The basis for behavioural change centres around the judgment of what appears real and valuable in the moment. While the discipline of reframing can clarify perspectives, you still need corresponding behaviour to move forward to restorative futures. The narratives that surround you hold contextual value, and shape your individual and collective identity. Therefore any perceptual and behavioural transition will involve wading through complexity and attachments, discerning what is real and valuable. This pathway is often the space of worldviews, myths and metaphors. I find that the perspective clarity from reframing equips you to better engage with your own behaviour and worldview. Causal Layered Analysis (CLA), a futures research method, highlights this invisible part well. Its layered structure of litany, systems, worldview and metaphor help you to progressively deconstruct, reframe issues and take action. In essence, you test and interrupt the very metaphors that support business as usual. Then you re-imagine a new metaphor that counters the status quo. The new metaphor symbolises a new story that spotlights a different, preferred outcome. This holds deep meaning which encompasses paradigm shifts as well as generative action which applies to alternative futures and the transformation process.


The mechanics of such transformations continue to be a semi-mystery. Supportive relationships, the stance of openness to new possibilities, and an enabling language will keep the airways of imaginative hope open. They support testing narratives and perspectives, to engage with the mess, and process meaning. They serve as the point of strategic inflection, and the grounds for hope for restorative futures. Not just to cope, but to carve new paths to unbelievable newness, particularly during adversity. Some people respond to this calling for personal and systems transformation by assuming an unconventional leadership stance, such as prophets and artists. They are a vanguard who can perceive, process and respond differently. They “walk society into the crisis where it doesn’t want to go and out of a crisis into newness not believed possible”. To keep alive alternatives to the dominant narratives, they often rely on the fluid language of stories, poems, aphorisms and metaphors. That resonates with the state of mind of a person or a society at the rock bottom of their story.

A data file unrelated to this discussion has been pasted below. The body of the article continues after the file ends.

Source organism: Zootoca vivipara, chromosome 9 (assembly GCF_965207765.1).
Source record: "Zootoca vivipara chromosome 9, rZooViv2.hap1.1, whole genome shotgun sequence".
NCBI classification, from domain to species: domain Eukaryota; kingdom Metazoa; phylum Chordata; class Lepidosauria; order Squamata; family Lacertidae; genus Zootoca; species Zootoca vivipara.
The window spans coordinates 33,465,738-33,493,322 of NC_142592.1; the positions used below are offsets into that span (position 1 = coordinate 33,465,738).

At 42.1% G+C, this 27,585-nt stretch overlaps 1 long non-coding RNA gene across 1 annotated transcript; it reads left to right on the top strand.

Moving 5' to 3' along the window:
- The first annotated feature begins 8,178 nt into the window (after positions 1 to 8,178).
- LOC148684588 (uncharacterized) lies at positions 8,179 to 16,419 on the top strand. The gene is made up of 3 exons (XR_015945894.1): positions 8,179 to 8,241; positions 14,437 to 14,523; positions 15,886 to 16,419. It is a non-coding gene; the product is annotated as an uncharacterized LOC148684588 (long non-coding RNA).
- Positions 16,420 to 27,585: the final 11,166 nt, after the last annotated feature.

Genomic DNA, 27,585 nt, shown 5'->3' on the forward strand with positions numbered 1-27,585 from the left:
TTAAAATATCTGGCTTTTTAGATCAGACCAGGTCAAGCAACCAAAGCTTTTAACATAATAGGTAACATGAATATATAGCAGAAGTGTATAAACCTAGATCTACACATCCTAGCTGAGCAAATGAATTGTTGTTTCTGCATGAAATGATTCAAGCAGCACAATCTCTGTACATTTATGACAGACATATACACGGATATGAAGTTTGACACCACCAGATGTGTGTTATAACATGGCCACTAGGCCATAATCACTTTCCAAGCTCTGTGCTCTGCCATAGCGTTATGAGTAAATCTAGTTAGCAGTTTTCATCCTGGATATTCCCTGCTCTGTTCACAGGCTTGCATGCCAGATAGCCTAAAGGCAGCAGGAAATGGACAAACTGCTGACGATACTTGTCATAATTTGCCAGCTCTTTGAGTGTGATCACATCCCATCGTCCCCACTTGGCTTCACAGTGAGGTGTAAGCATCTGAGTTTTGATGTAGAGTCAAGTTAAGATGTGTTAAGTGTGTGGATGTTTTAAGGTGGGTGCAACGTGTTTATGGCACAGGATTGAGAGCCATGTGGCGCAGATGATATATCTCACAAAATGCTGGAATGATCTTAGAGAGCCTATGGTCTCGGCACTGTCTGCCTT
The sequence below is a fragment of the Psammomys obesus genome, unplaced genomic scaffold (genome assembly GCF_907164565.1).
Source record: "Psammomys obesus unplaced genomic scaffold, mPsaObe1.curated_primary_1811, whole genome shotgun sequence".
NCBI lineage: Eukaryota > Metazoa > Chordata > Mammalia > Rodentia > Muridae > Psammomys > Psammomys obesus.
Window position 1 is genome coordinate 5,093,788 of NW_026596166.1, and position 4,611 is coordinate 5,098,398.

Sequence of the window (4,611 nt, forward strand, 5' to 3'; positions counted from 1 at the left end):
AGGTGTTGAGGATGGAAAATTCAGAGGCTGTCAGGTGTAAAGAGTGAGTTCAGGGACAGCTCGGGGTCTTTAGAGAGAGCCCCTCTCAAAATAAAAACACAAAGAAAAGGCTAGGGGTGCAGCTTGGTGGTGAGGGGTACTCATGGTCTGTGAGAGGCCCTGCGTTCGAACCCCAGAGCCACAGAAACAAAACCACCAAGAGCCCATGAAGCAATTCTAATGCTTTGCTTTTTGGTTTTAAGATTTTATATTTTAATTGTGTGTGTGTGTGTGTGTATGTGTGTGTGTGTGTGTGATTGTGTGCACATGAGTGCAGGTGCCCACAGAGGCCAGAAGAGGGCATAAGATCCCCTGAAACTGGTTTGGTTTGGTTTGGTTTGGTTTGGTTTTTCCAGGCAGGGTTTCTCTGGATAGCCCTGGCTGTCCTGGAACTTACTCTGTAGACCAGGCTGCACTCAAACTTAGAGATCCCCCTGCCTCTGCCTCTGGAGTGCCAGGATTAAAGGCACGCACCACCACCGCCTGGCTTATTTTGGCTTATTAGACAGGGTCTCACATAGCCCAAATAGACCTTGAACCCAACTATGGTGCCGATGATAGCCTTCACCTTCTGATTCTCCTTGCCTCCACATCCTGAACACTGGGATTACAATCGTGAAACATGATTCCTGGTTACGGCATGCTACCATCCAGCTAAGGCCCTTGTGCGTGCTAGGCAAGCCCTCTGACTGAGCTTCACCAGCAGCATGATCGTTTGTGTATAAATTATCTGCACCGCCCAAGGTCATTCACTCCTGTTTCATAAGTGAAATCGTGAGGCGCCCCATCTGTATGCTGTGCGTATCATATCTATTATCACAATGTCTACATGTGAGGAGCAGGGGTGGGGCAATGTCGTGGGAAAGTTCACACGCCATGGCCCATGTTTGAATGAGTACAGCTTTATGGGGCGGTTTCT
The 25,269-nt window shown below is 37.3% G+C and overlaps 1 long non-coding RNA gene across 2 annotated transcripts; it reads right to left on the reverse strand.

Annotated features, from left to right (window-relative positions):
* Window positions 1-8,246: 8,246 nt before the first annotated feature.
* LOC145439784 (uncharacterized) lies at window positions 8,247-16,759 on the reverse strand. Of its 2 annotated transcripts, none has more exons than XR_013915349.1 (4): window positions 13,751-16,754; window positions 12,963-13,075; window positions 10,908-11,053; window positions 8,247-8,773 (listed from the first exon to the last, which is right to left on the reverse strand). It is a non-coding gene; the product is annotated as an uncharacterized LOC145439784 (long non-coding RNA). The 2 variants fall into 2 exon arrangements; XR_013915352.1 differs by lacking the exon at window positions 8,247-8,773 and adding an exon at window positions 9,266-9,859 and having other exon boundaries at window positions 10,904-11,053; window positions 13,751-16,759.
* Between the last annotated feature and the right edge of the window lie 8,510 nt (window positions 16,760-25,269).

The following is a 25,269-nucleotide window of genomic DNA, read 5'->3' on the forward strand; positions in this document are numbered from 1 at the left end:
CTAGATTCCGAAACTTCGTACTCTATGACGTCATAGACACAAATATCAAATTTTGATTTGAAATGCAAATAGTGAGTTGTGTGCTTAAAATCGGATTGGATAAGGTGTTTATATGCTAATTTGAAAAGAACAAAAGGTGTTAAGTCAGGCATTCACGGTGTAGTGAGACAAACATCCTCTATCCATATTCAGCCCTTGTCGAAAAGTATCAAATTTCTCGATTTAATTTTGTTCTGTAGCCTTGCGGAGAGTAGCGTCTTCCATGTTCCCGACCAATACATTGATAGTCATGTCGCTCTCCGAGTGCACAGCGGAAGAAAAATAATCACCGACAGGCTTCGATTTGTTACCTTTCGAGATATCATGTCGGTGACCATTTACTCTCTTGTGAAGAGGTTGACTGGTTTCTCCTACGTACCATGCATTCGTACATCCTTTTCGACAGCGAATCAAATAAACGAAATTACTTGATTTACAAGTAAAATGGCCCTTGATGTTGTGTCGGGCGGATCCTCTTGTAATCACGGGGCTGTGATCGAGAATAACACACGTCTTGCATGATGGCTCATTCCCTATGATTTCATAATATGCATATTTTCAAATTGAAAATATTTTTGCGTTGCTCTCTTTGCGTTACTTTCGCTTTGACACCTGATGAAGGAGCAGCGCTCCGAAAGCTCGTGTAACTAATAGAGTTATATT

So while these visions, perspectives, stories and actions are inextricably connected, one link often gets downplayed. It is the one between individual and systems transformations. For individuals and living systems, there are lingering questions about who must change first, and beginning with what part: the perspective, the worldview, or the behaviour? Just as conflicts and conflicting narratives feed off of each other, so do transformation and reframed narratives of hope.


At times, crises can result in acknowledging vulnerability; it is a momentary malleability that can help re-consider core beliefs, priorities and ways of relating to the world. As a result maybe we see more clearly, but we also notice our role from another’s’ perspective. That would mean that personal transformation stories are as much about structural and relational change, as systems changes are about stories of individual renewal.



 

References

-Senge P., Scharmer C.O., Jaworski J., Flowers B.S. (2004) Presence: Human Purpose and the Field of the Future. Double Day, Random House

-Sopory P., Dillard J.P., (2006).The Persuasive Effects of Metaphor: A Meta-Analysis, https://doi.org/10.1111/j.1468-2958.2002.tb00813.x

-Kahane A., (2021) Facilitating Breakthrough, Berrett-Koehler

-Leicester G, O’Hara M., (2022). Spaces for Growth: Learning our way out of a crisis. Triarchy, IFF

-McGonigal J, (2022). Imaginable: how to see the future coming and feel ready for anything-even things that seem impossible today. Spiegel and Grau

-Cowart A. (2022) Living Between Myth and Metaphor: Level 4 of Causal Layered Analysis Theorised, Journal of Futures Studies

-Brueggemann W., (2018) Prophetic Imagination, Fortress Press


Images

-Ashish Manwar

-Photo by simon wood on Unsplash